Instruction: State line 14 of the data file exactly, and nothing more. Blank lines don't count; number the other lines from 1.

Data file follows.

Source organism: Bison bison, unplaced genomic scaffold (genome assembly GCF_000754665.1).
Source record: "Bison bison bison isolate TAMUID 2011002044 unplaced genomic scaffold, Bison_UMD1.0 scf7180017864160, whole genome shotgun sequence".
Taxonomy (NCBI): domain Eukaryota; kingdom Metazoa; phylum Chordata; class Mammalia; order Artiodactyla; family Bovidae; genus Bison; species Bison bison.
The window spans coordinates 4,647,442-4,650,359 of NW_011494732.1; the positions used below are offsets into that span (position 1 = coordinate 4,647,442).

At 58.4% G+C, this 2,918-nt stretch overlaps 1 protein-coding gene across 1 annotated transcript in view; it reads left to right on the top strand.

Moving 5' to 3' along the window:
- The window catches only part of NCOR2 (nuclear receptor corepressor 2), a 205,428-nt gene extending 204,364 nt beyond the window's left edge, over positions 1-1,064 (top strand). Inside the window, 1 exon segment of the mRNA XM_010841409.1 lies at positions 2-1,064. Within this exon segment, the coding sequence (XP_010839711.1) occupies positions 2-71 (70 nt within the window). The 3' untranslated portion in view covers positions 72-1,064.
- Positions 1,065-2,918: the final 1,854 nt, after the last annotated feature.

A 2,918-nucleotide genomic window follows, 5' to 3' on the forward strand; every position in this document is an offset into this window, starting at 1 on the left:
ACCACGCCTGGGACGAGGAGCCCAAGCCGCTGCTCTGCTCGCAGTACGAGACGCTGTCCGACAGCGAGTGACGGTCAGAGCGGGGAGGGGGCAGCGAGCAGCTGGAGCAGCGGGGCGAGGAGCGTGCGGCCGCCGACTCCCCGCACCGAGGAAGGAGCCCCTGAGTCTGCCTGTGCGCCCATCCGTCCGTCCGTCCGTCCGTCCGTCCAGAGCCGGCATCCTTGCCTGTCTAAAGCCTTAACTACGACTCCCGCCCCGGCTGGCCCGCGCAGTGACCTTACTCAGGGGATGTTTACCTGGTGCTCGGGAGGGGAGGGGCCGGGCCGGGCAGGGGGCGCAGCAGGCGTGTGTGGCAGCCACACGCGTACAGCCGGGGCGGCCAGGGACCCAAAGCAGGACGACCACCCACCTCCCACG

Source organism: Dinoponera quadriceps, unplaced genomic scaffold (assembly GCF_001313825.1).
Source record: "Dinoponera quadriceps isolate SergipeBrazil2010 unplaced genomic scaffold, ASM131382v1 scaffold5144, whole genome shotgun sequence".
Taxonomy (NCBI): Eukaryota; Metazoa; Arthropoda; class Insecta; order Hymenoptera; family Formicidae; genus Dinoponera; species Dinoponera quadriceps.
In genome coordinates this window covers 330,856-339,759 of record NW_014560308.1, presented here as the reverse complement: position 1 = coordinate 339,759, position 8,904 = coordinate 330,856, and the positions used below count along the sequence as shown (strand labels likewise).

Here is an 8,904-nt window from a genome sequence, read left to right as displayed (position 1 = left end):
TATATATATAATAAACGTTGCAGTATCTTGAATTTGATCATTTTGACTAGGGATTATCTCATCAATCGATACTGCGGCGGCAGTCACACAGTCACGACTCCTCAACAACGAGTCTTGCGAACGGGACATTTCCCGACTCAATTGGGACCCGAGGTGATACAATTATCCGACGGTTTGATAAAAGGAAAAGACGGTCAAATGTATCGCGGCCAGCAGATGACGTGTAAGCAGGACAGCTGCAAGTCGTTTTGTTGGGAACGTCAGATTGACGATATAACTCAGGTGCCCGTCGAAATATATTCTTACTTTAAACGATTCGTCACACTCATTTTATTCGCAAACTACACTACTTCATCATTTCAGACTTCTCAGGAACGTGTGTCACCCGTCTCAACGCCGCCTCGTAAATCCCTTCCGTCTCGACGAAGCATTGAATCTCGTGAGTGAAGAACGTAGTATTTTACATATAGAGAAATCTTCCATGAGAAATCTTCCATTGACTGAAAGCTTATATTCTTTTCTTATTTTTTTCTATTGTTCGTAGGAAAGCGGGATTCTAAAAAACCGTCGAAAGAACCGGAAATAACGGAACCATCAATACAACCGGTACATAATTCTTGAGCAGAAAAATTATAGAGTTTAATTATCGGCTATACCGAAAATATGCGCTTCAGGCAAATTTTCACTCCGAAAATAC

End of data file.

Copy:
In genome coordinates this window covers 330,856-339,759 of record NW_014560308.1, presented here as the reverse complement: position 1 = coordinate 339,759, position 8,904 = coordinate 330,856, and the positions used below count along the sequence as shown (strand labels likewise).